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Robertson v. Holt

United States District Court, E.D. Kentucky

July 1, 2015

O.D. ROBERTSON, et al.
v.
WILLIAM A. HOLT, et al., Defendants.

SOUTHERN DIVISION AT LONDON PLAINTIFFS MEMORANDUM ORDER

DAVID L. BUNNING, District Judge.

This matter is before the Court upon Plaintiffs' Motion to Modify (Doc. # 24) the Court's Order of May 1, 2015 (Doc. # 23). In that Order, the Court noted that Plaintiffs missed the expert witness disclosure deadline by three months and failed to request an extension until Defendant Pro Logistics, Inc. moved to exclude their expert testimony.[1] Because Plaintiffs had "neither responded to Defendant's Motion in Limine nor offered good reasons for failure to comply with Court-imposed deadlines, " the Court precluded them from relying upon retained and non-retained expert medical testimony. ( Id. ). The Court also precluded Plaintiffs from "introducing evidence or testimony regarding permanence of Plaintiffs' injuries or impairment of earning capacity." ( Id. ).

Plaintiffs now argue that their treating physicians should be exempt from Federal Rule of Civil Procedure 26(a)(2)(B) because they are fact witnesses with personal knowledge of Plaintiffs' injuries, impairments and pain and suffering, rather than retained experts.[2] Plaintiffs therefore ask that the Court allow their treating physicians to testify at trial. Defendant opposes such relief, noting that Federal Rule of Civil Procedure 26(a)(2)(C) requires parties to disclose treating physicians who will offer expert opinions at trial.

Federal Rule of Civil Procedure 26(a)(2)(B) governs disclosure rules for witnesses retained specifically for the purpose of giving expert testimony at trial:

(2) Disclosure of Expert Testimony.
...
(B) Witnesses Who Must Provide a Written Report. Unless otherwise stipulated or ordered by the court, this disclosure must be accompanied by a written report-prepared and signed by the witness-if the witness is one retained or specially employed to provide expert testimony in the case or one whose duties as the party's employee regularly involve giving expert testimony. The report must contain:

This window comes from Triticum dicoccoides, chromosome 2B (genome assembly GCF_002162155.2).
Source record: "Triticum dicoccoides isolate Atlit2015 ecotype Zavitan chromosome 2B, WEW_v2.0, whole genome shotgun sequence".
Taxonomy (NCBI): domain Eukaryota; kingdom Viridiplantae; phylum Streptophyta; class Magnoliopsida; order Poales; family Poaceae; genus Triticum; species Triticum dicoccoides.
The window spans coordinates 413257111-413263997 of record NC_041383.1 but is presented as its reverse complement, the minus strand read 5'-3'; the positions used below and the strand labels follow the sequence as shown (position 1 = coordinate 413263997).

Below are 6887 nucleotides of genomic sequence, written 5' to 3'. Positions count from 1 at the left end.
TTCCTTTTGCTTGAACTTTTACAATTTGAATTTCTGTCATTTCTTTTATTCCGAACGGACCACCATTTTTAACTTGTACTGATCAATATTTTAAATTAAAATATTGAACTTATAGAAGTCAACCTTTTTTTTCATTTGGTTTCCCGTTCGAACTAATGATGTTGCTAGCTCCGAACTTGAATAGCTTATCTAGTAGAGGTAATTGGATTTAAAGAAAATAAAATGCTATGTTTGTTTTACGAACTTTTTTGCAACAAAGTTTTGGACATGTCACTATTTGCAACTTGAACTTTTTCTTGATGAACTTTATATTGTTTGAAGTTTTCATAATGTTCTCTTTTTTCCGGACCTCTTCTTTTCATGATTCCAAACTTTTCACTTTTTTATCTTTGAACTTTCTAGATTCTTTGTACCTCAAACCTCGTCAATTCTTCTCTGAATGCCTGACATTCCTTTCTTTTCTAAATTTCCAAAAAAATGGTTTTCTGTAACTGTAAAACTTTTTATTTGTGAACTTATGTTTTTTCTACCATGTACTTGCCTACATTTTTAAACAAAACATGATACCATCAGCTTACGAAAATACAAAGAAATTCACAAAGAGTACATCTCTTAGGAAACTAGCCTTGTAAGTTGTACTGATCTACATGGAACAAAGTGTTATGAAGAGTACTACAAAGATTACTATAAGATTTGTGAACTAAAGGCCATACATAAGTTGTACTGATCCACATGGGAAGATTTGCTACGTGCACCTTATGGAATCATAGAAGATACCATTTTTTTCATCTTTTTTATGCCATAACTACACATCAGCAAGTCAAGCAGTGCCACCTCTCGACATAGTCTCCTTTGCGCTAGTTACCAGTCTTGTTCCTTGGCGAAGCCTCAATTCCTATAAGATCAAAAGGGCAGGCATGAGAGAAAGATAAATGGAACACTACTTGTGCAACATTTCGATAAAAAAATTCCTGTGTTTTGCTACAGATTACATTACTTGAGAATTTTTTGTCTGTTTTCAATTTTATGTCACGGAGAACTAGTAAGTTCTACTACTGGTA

(i) a complete statement of all opinions the witness will express and the basis and reasons for them;
(ii) the facts or data considered by the witness in forming them;
(iii) any exhibits that will be used to summarize or support them;
(iv) the witness's qualifications, including a list of all publications authored in the previous 10 years;
(v) a list of all other cases in which, during the previous 4 years, the witness testified as an expert at trial or by deposition; and
(vi) a statement of the compensation to be paid for the study and testimony of the case.

Because Plaintiffs' treating physicians were not retained for the purpose of giving expert testimony at trial, Plaintiffs are correct in stating that they were not subject to Rule 26(a)(2)(B). However, this does not end the Court's inquiry.

In 2010, Rule 26(a)(2) was amended to include the following section, which sets forth disclosure rules for non-retained witnesses giving expert testimony at trial:

(2) Disclosure of Expert Testimony.
...
(C) Witnesses Who Do Not Provide a Written Report. Unless otherwise stipulated or ordered by the court, if the witness is not required to provide a written report, this disclosure must state: